Both the ACGME and ABMG maintain a list of approved programs that lead to certification as a clinical geneticist. Approved residency programs include clinical and academic components. Approved programs expose the resident to a patient population large enough to develop an understanding of the wide variety of medical genetic problems. They enable direct involvement in genetic research laboratories, where students learn to critically interpret laboratory data. They include graduate-level course work in basic, human, and medical genetics, as well as clinical teaching conferences, and they foster the development of the communication skills necessary to interact and sustain a long-term therapeutic relationship with patients and their families.

One need not necessarily decide upon the profession of clinical genetics prior to entering medical school or even upon receiving a medical degree or completing a full residency. Traditionally, the ABMG has accepted physicians into clinical genetics programs who come from approved residency programs in pediatrics, obstetrics-gynecology, and internal medicine. This is because the profession of clinical genetics originated from the treatment of inherited diseases that are initially observed in newborn infants and children. It is still within these disciplines that many physicians develop a secondary interest in clinical genetics, during residency or even later in their medical career. However, the field of medical genetics is rapidly changing, due to the recognition that many genetic disorders result in symptoms that are delayed until adulthood. As a consequence, clinical geneticists are now beginning to provide their services to adults as well.

The Human Genome Project has also brought the realization that clinical genetics involves more than single-gene and single-chromosome conditions. Genetic medicine is becoming applicable to many kinds of complex diseases and disorders such as cancer, heart disease, and asthma, to name a few well-known conditions.

The 1,100 certified clinical geneticists registered in the United States in the year 2000 were too few to keep up with an ever-increasing demand for their services. Students interested in pursuing clinical genetic careers can expect that the number of subspecialties will continue to grow, that both the ACGME and ABMG will continue to strive to provide new certification programs and career tracks, and that the concept of clinical genetics may become an integral component of "well" medical health care.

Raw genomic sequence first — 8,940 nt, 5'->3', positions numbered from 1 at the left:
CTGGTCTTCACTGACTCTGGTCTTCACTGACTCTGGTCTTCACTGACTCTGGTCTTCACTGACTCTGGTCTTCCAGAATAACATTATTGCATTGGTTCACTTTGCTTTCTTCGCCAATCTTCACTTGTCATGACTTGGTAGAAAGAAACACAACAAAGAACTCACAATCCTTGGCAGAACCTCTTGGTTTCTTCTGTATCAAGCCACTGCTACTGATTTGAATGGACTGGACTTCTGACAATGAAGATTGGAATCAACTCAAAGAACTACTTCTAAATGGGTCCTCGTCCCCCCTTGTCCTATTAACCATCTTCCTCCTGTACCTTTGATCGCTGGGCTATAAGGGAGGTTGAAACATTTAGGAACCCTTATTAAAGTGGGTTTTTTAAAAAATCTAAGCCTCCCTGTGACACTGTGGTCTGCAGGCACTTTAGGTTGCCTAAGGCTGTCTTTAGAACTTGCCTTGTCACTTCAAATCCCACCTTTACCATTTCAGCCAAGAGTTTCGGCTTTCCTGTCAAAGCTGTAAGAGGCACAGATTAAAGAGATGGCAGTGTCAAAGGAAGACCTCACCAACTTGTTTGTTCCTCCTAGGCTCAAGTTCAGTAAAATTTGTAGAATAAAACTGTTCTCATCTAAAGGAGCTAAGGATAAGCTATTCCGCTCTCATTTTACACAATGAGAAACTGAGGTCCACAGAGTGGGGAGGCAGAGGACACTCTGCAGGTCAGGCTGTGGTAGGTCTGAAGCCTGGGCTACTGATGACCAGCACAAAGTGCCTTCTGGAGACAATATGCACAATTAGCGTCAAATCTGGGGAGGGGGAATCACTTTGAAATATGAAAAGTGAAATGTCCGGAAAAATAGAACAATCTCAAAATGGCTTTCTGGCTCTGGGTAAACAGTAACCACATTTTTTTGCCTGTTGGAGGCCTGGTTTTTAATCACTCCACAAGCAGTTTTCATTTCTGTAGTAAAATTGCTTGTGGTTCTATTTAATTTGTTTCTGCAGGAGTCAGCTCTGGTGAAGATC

see also Disease, Genetics of; Genetic Counselor; Genetic Testing; Genetic Testing: Ethical Issues; Prenatal Diagnosis.

Diane C. Rein


Internet Resources

Accreditation Council for Graduate Medical Education. <>.

American Board of Medical Genetics. <>.

Careers in Human Genetics. University of Kansas Medical Center's Genetics Education Center. <>.

Guide to North American Graduate and Postgraduate Training Programs in Human Genetics. American Board of Medical Genetics. <>.

National Coalition for Health Professional Education in Genetics. <>.

Webliography for Clinical Geneticists. The Federation of American Societies for Experimental Biology. <>.

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Microbiology, Clinical

microbiology, Clinical

Clinical microbiology is concerned with infectious microorganisms . Various bacteria , algae and fungi are capable of causing disease.

Disease causing microorganisms have been present for millennia. Examples include anthrax , smallpox , bacterial tuberculosis , plague, diphtheria , typhoid fever , bacterial diarrhea, and pneumonia . While modern technological advances, such as mass vaccination , have reduced the threat of some of these diseases, others remain a problem. Some illnesses are reemerging, due to acquisition of resistance to many antibiotics . Finally, other diseases, such as the often lethal hemorrhagic fever caused by the Ebola virus , have only been recognized within the past few decades.

Many bacterial diseases have only been recognized since the 1970s. These include Legionnaires' disease , Campylobacter infection of poultry, toxic shock syndrome , hemolytic uremic syndrome, Lyme disease , peptic ulcer disease, human ehrlichiosis, and a new strain of cholera. Clinical microbiology research and techniques were vital in identifying the cause of these maladies, and in seeking treatments and ultimately a cure for each malady.

Clinical microbiology involves both the detection and identification of disease-causing microorganisms, and research to find more effective means of treating the infection or preventing infections from occurring. The symptoms of the ailment, and the shape, Gram stain reaction (in the case of bacteria), and biochemical reactions of an unknown organism are used to diagnose the cause of an infection. Knowledge of the identity of the microbe suggests means of treatment, such as the application of antibiotics. Many clinical microbiologists are also researchers. In many cases, the molecular basis of an organism's disease-causing capability is not clear. Unraveling the reasons why a disease is produced can help find ways to prevent the disease.